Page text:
A faculty panel will review proposals and award funds based on the clarity, strength, and completeness of the written proposal, the role of Canada in the proposed project, the appropriateness of the proposed budget, and the strength of a supporting letter from a faculty advisor to the project.
Responsibilities of award holders:
At the conclusion of the project, the student must submit an accounting of the use of the funds and a 1000-word written final report of the research conducted. These combined materials should be sent to Associate Dean Lisa Ferrari (Jones 212, CMB 1020) by September 30, 2008. A copy of the final report should also be submitted to the faculty sponsor.
All materials should be typed, except the application form.
1. Application form
2. Project proposal
Maximum of 5 pages, including the following elements:
a. Project Purpose and Background: Discuss the value of your research to your major or discipline. Your discussion should be accessible to educated people outside of your field, but should also indicate your facility with concepts and context specific to your field.
b. Methods of Study: Discuss the hypotheses of your research and the methods by which you will investigate them.
c. Student’s Preparation for this Research: Discuss the elements of your studies, work, or other experiences that have prepared you to perform this research well.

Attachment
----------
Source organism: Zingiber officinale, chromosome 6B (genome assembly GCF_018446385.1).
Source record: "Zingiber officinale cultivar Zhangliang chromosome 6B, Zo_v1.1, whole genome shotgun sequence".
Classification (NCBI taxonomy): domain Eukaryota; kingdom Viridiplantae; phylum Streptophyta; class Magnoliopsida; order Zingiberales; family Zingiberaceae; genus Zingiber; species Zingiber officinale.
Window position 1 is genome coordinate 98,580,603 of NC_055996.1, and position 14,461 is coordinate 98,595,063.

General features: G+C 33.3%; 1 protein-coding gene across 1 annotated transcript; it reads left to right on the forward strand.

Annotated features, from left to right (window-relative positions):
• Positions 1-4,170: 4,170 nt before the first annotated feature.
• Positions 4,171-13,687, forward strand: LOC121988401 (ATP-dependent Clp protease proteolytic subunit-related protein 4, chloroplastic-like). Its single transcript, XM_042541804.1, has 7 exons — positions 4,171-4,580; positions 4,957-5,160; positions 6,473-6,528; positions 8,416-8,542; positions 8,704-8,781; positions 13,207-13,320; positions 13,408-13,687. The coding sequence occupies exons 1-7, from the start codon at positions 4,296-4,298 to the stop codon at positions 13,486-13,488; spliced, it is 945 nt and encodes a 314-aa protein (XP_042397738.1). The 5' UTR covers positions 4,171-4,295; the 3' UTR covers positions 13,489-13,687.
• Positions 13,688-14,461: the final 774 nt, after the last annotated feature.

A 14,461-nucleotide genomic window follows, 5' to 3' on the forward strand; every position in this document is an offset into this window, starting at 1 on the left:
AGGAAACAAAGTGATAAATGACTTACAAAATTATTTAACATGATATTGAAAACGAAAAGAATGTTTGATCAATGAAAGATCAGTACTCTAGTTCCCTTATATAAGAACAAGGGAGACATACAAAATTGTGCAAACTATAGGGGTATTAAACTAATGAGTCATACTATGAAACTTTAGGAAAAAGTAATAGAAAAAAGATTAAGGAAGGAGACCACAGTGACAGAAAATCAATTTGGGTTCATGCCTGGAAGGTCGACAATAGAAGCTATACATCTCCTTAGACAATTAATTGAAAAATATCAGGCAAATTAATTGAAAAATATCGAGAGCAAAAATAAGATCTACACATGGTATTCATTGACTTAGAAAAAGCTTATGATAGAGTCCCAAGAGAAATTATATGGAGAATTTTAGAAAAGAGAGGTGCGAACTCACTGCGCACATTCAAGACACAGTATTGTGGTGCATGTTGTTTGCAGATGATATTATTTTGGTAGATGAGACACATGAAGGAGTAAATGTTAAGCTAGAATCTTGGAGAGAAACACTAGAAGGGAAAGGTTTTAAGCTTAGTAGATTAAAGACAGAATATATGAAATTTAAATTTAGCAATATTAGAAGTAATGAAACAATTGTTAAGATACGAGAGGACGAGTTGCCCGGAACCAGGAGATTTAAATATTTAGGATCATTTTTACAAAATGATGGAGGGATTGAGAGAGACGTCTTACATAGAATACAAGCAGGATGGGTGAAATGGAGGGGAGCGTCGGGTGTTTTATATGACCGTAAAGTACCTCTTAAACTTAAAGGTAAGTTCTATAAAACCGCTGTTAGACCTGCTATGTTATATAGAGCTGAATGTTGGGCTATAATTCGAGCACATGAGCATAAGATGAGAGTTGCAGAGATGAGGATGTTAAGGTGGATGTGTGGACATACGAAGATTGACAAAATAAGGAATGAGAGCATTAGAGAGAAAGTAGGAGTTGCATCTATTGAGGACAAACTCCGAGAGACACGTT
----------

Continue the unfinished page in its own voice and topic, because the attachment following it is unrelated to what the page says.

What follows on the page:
d. Bibliography: Please indicate which works are cited in your proposal, and which are materials you plan to examine as part of your project.
Outline your anticipated research expenses, including the expected cost of each item.
4. Letter of Support
Obtain a letter of support from the faculty advisor for your project. This letter should address factors such as project value and feasibility, the centrality of Canada to the research project, and the relevance of the project to the student’s educational program. Faculty Advisors should also comment on the accuracy of the proposed budget.
Submit the original and three (3) copies of the complete application materials to Associate Dean Lisa Ferrari (Jones 212, CMB 1020) by Friday, April 25, 2008.
Thank you for your time and consideration.
Kammi Sheeler, F.I.G.H.T. member
Tuesday, March 25, 2008
The Peace Alliance is currently offering the following position(s):
Legislative Strategist Intern
The Peace Alliance is seeking an intern for the position of Legislative Strategist in a grassroots movement.